The presentation of Lyme disease can vary. Approximately 80% of individuals who get Lyme disease have a characteristic rash called Erythema migrans. This rash occurs at the site of the tick bite. It starts out as a round circular lesion which increases in size over time and has a central clearing. The lesion can be present as early as three days after a tick bite and as late as 30 days. More commonly, it occurs one to two weeks after a tick bite. Erythema migrans is often accompanied by non-specific flu-like symptoms such as a fever, fatigue, muscle and joint pains and a headache. Other individuals may have no symptoms and still others may have non-specific flu-like symptoms but no skin rash. Once the infection has occurred, days to weeks after the initial skin lesion spirochetes spread from the site of the initial lesion and result in early-disseminated infection. If untreated, disseminated Lyme disease can involve the nervous system, the musculoskeletal system and the cardiac system. Neurologic involvement can include meningitis, encephalitis, cranial neuropathies, especially facial nerve palsies, inflammation of the motor and sensory nerves (radiculoneuritis) and other symptoms. The musculoskeletal system typically involves large joints with or without evidence of swelling. Occasionally, if the heart is involved, conduction problems (atrioventricular block), inflammation of the tissue around the heart or an enlarged heart can result.


The diagnosis of Lyme disease is based on clinical presentation coupled with a known tick bite. Additional supportive evidence of Lyme disease can be obtained from blood work called serologic testing. Serologic testing alone should not be relied upon since it is often negative early in Lyme disease, and positive results may persist for months to years following treatment. Serologic testing involves an enzyme-linked immunosorbent assay (ELISA) test followed by a more specific Western immunoblot test for positive or borderline results. Neither a prior history of Lyme disease nor positive serology assures that individuals will not acquire Lyme disease again.


Lyme disease can be treated with 14 to 21 days of antibiotics. Doxycycline or amoxicillin are generally considered effective. The benefit of doxycycline is that it is effective against human granulocytic ehrlichiosis, another tick borne disease which can be a coinfecter. Amoxicillin should be reserved for pregnant women or children under the age of 8. Other possibilities exist for individuals allergic to these antibiotics, including Cefuroxime and erythromycin. For later-stage disease, where an individual has objective evidence of neurologic involvement, 2 to 4 weeks of IV ceftriaxone is most commonly used.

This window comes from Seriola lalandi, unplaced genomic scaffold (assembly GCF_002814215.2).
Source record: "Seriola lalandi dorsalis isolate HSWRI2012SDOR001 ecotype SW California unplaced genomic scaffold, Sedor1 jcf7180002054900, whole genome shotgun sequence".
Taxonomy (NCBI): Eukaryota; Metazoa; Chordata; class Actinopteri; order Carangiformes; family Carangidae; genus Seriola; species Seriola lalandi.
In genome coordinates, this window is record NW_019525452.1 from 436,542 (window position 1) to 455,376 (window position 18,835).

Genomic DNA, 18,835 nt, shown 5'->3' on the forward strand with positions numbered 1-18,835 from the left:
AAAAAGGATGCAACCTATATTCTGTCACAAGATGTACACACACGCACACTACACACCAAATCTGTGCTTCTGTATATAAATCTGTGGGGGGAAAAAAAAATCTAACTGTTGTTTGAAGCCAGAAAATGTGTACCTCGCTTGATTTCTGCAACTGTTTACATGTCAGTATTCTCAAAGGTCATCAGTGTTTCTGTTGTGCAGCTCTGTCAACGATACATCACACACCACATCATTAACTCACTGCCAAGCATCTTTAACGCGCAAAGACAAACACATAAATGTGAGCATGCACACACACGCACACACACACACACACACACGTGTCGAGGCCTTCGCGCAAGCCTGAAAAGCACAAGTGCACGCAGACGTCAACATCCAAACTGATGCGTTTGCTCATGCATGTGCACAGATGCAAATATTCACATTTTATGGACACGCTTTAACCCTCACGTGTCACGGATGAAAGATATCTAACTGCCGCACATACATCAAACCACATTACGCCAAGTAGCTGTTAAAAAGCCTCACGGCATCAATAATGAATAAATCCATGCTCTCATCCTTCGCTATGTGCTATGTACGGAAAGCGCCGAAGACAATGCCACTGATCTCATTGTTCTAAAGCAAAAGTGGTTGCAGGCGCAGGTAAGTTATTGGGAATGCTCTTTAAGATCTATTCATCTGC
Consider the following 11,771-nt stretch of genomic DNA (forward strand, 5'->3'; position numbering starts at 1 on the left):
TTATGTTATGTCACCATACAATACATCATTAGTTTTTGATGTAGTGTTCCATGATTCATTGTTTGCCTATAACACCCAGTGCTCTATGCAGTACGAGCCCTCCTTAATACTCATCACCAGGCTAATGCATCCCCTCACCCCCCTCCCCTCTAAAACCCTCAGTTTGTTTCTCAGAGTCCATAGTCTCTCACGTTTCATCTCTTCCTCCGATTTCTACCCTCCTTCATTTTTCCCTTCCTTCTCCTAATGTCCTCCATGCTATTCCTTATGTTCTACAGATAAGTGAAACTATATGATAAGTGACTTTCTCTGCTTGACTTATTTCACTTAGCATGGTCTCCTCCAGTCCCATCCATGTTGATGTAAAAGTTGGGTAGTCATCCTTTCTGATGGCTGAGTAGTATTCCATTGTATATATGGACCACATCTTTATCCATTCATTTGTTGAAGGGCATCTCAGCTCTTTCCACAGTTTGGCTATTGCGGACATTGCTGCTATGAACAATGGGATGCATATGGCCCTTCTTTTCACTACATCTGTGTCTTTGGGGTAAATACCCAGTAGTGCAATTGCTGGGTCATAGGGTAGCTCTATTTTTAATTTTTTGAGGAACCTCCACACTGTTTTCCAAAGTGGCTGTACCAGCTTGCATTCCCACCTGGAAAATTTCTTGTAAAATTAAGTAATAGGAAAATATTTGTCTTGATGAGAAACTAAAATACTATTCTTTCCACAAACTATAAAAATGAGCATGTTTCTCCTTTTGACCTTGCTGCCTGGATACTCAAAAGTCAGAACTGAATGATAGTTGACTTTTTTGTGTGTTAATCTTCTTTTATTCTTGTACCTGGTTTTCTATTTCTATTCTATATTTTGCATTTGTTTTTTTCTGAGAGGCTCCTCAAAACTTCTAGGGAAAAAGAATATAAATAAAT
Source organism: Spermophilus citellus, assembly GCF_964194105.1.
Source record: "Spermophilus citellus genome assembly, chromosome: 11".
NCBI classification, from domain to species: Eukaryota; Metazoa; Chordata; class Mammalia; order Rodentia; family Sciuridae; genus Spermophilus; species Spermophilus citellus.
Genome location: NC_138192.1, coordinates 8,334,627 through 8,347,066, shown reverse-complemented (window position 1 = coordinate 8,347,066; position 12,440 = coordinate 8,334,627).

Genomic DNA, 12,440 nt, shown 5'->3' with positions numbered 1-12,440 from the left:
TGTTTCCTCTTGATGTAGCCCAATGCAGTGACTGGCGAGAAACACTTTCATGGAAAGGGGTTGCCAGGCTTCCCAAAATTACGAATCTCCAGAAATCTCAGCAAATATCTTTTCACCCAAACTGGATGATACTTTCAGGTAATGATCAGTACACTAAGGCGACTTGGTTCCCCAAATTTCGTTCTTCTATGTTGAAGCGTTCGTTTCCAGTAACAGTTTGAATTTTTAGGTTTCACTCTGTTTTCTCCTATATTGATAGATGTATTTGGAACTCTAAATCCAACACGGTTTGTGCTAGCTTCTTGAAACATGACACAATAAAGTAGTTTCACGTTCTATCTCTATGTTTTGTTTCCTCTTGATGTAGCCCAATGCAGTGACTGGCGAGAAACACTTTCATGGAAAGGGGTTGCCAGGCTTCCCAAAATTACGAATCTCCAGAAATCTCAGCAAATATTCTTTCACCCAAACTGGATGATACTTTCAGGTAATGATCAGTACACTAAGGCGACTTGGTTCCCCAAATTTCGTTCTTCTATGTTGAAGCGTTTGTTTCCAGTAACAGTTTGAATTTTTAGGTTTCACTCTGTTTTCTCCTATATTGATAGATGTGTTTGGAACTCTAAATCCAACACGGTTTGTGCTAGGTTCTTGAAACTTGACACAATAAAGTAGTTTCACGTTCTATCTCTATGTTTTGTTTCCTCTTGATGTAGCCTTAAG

Prevention and Control

Tick Habitat

Ticks favor a shaded, moist environment with low-lying vegetation in a heavily wooded or grassy area. Tick infestation is more likely to occur in the spring and summer and requires the presence of both deer and rodent hosts. Fire fighters exposed to these areas should be covered up and if possible, wear light colored clothing so ticks can be easily seen. High boots and socks tucked into pants may provide additional protection since ticks are usually located close to the ground. Insect repellents such as DEET (n,n-diethyl-m toluamide)or Permethrin on clothing or exposed skin may also decrease the risk of a tick bite. Application of insect repellents should be done in accordance with the Environmental Protection Agency guidelines.

Tick Removal

Removal of ticks promptly after they attach themselves decreases the likelihood of transmission of Lyme disease. Therefore, daily tick checks will help to minimize the risk of acquiring Lyme disease. Once attached, ticks should be removed with tweezers. Products such as a hot match or petroleum jelly should not be used. Even if the tick’s mouthparts remain in the skin, there is no longer a risk of acquiring Lyme disease since the tick’s mid-gut is the site of the bacteria that causes Lyme disease.

Prophylactic Treatment Following a Tick Bite

Though controversial, currently treatment for individuals who have tick bites with no evidence of Lyme disease is not recommended according to the Practice Guidelines for the Treatment of Lyme Disease which was published in Clinical Infectious Disease in 2000. The chance of acquiring Lyme disease after a tick bite depends on the prevalence of ticks infected with Borrelia burgdorferi in the community, the amount of time the tick is attached and the stage of the tick. Individuals who have sustained a tick bite should watch for any signs or symptoms suggestive of Lyme disease or other tick borne diseases and if present, should seek medical attention. If an individual sustains a prolonged tick bite in an endemic area, then the pros and cons of prophylactic treatment may be discussed with a healthcare provider.

Decreasing the Tick Population

Altering the habitat best suited for the tick population is one method of decreasing the tick population. This entails removing wood piles, brush, and leaves and clearing trees. Other methods of decreasing the tick population involve the application of pesticides on properties, reducing the deer and rodent populations, and killing ticks on deer and rodents.


The vaccine, LYMErix, is a newly developed vaccine for individuals between the ages of 15-70 in the United States. It is administered by an intramuscular injection and consists of three doses. The second dose is administered one month after the first dose and the third dose 12 months after the first dose. Boosters might be required but additional data are needed before specific recommendations can be made. The Advisory Committee on Immunization Practices recommends that the decision to use the vaccine be made based on the person’s risk of acquiring Lyme disease. This takes into consideration an individual’s activities, behaviors, occupation and geographic location. Individuals whose exposure to tick infested habitat is frequent or prolonged should consider vaccination. A full set of recommendations are published by the advisory committee on Immunization Practices.